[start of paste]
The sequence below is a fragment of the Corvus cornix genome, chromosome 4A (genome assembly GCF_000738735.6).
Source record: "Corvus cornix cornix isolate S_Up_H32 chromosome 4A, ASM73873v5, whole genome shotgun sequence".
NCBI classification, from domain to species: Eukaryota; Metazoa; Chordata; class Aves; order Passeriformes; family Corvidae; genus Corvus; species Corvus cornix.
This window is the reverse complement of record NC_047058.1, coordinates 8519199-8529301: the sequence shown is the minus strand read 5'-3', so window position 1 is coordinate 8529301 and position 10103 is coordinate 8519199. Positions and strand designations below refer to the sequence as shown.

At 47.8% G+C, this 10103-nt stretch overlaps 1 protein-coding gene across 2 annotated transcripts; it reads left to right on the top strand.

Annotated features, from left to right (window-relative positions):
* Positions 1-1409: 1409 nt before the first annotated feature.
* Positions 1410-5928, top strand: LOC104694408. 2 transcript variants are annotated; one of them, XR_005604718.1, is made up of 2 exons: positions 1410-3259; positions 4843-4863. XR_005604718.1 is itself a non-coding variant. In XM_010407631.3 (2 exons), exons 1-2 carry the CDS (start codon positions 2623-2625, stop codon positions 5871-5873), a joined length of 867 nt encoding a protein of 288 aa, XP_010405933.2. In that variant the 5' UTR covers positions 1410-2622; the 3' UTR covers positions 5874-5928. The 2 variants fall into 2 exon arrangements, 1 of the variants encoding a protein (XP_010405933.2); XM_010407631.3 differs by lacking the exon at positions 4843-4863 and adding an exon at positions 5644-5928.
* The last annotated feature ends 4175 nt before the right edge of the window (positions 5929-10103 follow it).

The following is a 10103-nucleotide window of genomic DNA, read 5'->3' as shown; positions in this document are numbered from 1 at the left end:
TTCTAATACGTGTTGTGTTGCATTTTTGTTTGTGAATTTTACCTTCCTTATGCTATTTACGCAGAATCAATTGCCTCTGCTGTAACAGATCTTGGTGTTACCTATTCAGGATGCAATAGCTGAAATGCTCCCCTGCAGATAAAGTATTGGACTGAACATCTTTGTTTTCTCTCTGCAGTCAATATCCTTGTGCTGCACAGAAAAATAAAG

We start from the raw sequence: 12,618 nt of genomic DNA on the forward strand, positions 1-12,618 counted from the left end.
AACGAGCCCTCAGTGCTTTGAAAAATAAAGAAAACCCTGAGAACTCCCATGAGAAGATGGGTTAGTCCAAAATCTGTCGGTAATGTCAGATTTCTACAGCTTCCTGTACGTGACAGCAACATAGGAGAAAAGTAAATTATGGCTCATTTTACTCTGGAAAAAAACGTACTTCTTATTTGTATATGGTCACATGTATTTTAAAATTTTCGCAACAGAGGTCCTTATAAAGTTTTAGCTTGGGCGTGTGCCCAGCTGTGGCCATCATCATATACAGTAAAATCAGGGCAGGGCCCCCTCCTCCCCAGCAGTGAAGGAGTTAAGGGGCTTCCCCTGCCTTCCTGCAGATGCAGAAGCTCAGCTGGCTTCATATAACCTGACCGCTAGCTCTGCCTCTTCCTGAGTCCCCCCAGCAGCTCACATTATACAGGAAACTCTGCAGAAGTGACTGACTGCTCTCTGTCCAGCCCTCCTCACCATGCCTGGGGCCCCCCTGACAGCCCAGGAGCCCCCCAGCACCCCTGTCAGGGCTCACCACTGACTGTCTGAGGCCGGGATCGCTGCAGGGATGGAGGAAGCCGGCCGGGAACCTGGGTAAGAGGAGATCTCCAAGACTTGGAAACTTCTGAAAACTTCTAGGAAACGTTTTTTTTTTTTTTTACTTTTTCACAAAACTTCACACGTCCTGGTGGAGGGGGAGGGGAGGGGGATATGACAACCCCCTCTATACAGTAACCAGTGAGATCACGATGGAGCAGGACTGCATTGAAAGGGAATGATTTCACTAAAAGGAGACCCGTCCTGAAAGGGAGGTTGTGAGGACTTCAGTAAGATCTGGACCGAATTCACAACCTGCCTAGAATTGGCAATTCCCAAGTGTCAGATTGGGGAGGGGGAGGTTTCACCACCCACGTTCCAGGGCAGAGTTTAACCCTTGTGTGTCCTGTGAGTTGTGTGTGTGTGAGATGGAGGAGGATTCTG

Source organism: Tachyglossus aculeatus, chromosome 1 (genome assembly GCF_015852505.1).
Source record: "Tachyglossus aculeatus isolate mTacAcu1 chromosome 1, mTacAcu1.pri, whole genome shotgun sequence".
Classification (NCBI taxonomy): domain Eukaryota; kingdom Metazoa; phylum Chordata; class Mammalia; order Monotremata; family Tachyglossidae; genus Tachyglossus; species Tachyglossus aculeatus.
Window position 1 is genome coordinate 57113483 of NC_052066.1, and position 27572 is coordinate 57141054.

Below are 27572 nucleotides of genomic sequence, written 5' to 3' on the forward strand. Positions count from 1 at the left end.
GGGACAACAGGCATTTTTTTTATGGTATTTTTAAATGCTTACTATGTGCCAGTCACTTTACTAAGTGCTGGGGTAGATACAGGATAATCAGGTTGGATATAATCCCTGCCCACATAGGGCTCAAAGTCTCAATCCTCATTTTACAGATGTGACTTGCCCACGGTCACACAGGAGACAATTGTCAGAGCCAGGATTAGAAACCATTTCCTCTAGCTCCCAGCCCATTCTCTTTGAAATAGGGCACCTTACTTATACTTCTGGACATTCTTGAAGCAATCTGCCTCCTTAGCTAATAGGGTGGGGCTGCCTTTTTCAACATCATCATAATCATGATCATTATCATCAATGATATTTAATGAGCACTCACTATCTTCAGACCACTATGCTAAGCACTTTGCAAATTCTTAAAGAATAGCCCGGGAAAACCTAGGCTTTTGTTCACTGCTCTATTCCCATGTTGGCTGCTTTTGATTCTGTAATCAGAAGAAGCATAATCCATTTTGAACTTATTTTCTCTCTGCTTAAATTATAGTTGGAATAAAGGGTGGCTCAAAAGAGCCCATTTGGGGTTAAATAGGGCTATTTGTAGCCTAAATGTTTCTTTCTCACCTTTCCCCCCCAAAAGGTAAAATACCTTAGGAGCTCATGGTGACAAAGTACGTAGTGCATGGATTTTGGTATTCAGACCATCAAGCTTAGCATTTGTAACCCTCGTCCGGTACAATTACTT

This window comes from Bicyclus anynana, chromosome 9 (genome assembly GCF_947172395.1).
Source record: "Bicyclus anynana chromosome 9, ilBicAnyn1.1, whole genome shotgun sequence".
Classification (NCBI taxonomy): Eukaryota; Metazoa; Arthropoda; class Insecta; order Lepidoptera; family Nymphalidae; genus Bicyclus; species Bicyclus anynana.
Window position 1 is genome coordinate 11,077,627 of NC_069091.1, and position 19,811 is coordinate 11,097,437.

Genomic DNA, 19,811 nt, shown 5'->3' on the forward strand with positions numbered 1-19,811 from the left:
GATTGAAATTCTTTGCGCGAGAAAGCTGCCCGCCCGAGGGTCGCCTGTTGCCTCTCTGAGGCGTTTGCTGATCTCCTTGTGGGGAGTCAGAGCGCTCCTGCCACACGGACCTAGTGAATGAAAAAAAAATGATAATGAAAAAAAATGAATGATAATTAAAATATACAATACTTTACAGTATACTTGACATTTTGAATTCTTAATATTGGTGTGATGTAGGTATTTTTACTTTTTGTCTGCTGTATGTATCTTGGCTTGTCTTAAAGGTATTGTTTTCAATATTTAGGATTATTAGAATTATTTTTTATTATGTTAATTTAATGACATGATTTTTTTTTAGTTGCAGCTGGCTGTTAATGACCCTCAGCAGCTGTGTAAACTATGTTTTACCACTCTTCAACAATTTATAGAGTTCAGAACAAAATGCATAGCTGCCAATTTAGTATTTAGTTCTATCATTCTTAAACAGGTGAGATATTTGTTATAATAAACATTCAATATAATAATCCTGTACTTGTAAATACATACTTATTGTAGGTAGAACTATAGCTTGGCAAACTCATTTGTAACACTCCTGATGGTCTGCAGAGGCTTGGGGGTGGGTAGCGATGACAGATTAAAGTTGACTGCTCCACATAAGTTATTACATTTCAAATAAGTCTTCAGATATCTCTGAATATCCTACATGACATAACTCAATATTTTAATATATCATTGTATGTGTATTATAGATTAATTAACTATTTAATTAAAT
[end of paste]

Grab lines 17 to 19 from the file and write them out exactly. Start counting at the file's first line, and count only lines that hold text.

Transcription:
Window position 1 is genome coordinate 57113483 of NC_052066.1, and position 27572 is coordinate 57141054.

Below are 27572 nucleotides of genomic sequence, written 5' to 3' on the forward strand. Positions count from 1 at the left end.
GGGACAACAGGCATTTTTTTTATGGTATTTTTAAATGCTTACTATGTGCCAGTCACTTTACTAAGTGCTGGGGTAGATACAGGATAATCAGGTTGGATATAATCCCTGCCCACATAGGGCTCAAAGTCTCAATCCTCATTTTACAGATGTGACTTGCCCACGGTCACACAGGAGACAATTGTCAGAGCCAGGATTAGAAACCATTTCCTCTAGCTCCCAGCCCATTCTCTTTGAAATAGGGCACCTTACTTATACTTCTGGACATTCTTGAAGCAATCTGCCTCCTTAGCTAATAGGGTGGGGCTGCCTTTTTCAACATCATCATAATCATGATCATTATCATCAATGATATTTAATGAGCACTCACTATCTTCAGACCACTATGCTAAGCACTTTGCAAATTCTTAAAGAATAGCCCGGGAAAACCTAGGCTTTTGTTCACTGCTCTATTCCCATGTTGGCTGCTTTTGATTCTGTAATCAGAAGAAGCATAATCCATTTTGAACTTATTTTCTCTCTGCTTAAATTATAGTTGGAATAAAGGGTGGCTCAAAAGAGCCCATTTGGGGTTAAATAGGGCTATTTGTAGCCTAAATGTTTCTTTCTCACCTTTCCCCCCCAAAAGGTAAAATACCTTAGGAGCTCATGGTGACAAAGTACGTAGTGCATGGATTTTGGTATTCAGACCATCAAGCTTAGCATTTGTAACCCTCGTCCGGTACAATTACTT